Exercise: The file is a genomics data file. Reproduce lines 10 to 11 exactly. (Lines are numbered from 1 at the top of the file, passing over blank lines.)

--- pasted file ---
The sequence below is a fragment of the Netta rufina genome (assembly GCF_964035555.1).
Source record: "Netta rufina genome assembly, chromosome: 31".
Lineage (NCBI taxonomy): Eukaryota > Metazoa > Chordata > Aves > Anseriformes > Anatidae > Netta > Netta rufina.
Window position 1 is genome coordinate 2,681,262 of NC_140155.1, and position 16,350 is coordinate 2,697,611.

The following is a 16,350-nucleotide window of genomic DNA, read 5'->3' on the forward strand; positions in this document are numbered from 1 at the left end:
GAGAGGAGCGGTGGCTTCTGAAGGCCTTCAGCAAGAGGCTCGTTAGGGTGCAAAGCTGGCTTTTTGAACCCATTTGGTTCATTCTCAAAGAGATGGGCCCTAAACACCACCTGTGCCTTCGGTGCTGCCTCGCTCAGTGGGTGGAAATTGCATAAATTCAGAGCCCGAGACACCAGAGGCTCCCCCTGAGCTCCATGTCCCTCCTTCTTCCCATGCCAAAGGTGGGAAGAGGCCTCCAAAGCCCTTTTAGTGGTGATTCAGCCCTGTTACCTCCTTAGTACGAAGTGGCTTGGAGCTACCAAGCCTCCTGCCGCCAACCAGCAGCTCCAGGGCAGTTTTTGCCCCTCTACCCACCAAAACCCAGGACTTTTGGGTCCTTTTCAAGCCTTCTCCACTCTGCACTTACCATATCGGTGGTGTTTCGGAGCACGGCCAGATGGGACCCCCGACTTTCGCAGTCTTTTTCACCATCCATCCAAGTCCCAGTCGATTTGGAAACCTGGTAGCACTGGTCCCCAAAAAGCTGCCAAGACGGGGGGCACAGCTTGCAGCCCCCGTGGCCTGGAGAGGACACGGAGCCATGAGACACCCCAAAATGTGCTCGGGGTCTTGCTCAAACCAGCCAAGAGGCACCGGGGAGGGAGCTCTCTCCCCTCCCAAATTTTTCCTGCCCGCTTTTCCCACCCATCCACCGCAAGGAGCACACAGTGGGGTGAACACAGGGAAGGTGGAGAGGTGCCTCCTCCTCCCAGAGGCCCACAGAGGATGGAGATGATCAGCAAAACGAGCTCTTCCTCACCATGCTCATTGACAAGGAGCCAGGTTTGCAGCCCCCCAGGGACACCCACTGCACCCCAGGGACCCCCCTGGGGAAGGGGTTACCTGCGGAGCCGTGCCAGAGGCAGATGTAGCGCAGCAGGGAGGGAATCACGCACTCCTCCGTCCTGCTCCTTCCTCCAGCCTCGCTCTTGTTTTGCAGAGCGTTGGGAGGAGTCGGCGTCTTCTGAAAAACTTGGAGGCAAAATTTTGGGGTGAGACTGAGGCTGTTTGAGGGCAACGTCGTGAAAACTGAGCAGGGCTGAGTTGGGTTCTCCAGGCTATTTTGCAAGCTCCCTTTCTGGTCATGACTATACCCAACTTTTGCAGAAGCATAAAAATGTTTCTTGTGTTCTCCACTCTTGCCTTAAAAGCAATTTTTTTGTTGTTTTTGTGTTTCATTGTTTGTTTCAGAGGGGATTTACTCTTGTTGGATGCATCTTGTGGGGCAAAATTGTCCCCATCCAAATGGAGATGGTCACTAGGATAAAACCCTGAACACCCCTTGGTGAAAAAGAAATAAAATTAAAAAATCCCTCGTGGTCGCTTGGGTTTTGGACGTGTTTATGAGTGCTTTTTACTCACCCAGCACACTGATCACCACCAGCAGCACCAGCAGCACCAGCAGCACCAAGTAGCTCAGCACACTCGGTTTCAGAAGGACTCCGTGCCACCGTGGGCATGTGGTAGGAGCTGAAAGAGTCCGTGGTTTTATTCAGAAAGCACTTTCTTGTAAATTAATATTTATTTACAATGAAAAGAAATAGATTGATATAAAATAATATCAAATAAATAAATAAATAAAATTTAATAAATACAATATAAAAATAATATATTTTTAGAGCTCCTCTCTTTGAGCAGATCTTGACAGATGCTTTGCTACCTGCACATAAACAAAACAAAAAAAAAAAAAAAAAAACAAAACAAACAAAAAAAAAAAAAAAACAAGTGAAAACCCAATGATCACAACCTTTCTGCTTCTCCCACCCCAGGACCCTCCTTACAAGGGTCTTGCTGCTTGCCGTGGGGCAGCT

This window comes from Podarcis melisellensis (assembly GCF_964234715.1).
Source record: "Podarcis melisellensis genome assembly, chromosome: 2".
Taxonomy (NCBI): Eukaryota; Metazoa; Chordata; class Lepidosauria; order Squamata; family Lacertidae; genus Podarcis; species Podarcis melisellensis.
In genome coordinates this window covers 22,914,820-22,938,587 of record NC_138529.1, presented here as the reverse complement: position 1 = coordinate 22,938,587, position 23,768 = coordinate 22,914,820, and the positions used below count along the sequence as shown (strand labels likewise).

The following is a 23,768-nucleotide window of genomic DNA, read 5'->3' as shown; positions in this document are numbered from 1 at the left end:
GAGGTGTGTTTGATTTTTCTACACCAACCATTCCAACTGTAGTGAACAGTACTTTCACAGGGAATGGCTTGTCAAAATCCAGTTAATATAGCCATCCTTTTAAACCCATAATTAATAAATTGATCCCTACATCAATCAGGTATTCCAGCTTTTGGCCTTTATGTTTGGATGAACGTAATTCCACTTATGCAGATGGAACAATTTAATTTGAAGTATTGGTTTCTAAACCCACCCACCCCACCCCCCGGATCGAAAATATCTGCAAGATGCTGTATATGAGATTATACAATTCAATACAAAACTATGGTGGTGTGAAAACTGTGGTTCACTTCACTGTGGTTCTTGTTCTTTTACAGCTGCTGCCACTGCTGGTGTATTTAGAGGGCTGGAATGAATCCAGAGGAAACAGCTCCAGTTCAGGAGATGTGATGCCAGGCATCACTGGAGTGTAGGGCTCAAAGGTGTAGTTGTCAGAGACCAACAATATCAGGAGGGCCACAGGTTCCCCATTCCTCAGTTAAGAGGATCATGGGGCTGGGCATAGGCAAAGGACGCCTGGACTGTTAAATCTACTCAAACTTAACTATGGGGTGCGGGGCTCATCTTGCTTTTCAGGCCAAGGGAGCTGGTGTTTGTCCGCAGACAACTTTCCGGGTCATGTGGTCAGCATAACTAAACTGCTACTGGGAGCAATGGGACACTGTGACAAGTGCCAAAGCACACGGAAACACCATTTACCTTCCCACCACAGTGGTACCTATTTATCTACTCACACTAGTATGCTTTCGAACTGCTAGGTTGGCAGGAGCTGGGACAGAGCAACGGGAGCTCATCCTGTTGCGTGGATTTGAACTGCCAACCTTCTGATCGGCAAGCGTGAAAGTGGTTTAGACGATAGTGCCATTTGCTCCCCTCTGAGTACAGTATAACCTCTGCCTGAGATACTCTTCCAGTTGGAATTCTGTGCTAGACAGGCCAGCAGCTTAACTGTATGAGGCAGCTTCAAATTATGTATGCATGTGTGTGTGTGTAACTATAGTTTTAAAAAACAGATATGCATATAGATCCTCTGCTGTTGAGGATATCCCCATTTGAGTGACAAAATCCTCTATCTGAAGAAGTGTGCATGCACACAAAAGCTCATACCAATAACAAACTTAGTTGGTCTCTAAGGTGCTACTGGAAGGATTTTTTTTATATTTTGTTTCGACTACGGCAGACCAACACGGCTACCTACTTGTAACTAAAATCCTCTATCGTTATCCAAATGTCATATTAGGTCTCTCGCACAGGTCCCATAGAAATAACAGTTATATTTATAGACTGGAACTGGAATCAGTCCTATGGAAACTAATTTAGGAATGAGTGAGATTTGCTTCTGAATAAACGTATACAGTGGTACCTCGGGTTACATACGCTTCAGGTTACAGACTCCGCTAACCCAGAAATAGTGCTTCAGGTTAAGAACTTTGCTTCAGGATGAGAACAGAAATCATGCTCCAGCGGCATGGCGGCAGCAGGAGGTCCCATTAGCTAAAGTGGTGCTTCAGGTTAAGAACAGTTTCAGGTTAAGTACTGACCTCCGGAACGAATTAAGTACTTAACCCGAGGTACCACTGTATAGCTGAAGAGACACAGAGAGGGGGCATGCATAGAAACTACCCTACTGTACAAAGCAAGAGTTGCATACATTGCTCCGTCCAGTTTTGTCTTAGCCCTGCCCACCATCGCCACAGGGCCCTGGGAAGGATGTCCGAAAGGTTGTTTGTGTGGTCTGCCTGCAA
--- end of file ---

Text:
In genome coordinates this window covers 22,914,820-22,938,587 of record NC_138529.1, presented here as the reverse complement: position 1 = coordinate 22,938,587, position 23,768 = coordinate 22,914,820, and the positions used below count along the sequence as shown (strand labels likewise).

The following is a 23,768-nucleotide window of genomic DNA, read 5'->3' as shown; positions in this document are numbered from 1 at the left end: